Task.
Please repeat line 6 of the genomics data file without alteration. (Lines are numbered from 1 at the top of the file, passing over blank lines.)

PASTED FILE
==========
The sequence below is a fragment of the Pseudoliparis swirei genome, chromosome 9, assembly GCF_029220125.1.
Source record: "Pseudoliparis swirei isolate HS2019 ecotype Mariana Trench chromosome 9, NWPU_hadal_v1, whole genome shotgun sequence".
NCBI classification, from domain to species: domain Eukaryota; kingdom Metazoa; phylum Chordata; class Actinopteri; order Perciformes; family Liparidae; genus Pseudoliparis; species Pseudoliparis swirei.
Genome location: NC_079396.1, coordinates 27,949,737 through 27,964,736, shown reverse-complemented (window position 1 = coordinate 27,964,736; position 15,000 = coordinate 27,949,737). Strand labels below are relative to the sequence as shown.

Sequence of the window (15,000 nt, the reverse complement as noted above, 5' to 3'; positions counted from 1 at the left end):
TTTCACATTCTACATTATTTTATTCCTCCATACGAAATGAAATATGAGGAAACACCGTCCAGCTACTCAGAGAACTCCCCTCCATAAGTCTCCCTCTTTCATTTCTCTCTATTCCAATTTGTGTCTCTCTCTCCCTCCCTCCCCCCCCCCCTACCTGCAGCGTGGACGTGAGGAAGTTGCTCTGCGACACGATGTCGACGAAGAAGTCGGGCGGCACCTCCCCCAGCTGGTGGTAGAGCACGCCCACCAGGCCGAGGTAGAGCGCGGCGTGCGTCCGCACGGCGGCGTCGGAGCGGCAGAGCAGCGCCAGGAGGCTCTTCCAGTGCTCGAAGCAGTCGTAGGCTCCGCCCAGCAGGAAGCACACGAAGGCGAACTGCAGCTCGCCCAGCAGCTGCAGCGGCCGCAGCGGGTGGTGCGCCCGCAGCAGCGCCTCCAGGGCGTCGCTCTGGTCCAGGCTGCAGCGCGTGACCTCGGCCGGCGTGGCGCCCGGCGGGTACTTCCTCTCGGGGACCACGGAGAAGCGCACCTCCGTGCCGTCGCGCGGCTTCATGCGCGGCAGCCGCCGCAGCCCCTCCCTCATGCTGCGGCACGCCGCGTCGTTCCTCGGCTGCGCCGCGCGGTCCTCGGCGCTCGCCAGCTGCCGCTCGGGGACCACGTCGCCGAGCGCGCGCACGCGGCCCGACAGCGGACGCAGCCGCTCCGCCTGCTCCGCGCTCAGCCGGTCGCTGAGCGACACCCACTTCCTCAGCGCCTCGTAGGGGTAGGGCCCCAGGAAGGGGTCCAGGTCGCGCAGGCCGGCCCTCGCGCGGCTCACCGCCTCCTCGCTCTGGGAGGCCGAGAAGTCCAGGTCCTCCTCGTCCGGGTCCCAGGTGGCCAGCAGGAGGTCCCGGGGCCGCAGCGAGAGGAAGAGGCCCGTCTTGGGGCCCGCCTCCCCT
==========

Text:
TTTCACATTCTACATTATTTTATTCCTCCATACGAAATGAAATATGAGGAAACACCGTCCAGCTACTCAGAGAACTCCCCTCCATAAGTCTCCCTCTTTCATTTCTCTCTATTCCAATTTGTGTCTCTCTCTCCCTCCCTCCCCCCCCCCCTACCTGCAGCGTGGACGTGAGGAAGTTGCTCTGCGACACGATGTCGACGAAGAAGTCGGGCGGCACCTCCCCCAGCTGGTGGTAGAGCACGCCCACCAGGCCGAGGTAGAGCGCGGCGTGCGTCCGCACGGCGGCGTCGGAGCGGCAGAGCAGCGCCAGGAGGCTCTTCCAGTGCTCGAAGCAGTCGTAGGCTCCGCCCAGCAGGAAGCACACGAAGGCGAACTGCAGCTCGCCCAGCAGCTGCAGCGGCCGCAGCGGGTGGTGCGCCCGCAGCAGCGCCTCCAGGGCGTCGCTCTGGTCCAGGCTGCAGCGCGTGACCTCGGCCGGCGTGGCGCCCGGCGGGTACTTCCTCTCGGGGACCACGGAGAAGCGCACCTCCGTGCCGTCGCGCGGCTTCATGCGCGGCAGCCGCCGCAGCCCCTCCCTCATGCTGCGGCACGCCGCGTCGTTCCTCGGCTGCGCCGCGCGGTCCTCGGCGCTCGCCAGCTGCCGCTCGGGGACCACGTCGCCGAGCGCGCGCACGCGGCCCGACAGCGGACGCAGCCGCTCCGCCTGCTCCGCGCTCAGCCGGTCGCTGAGCGACACCCACTTCCTCAGCGCCTCGTAGGGGTAGGGCCCCAGGAAGGGGTCCAGGTCGCGCAGGCCGGCCCTCGCGCGGCTCACCGCCTCCTCGCTCTGGGAGGCCGAGAAGTCCAGGTCCTCCTCGTCCGGGTCCCAGGTGGCCAGCAGGAGGTCCCGGGGCCGCAGCGAGAGGAAGAGGCCCGTCTTGGGGCCCGCCTCCCCT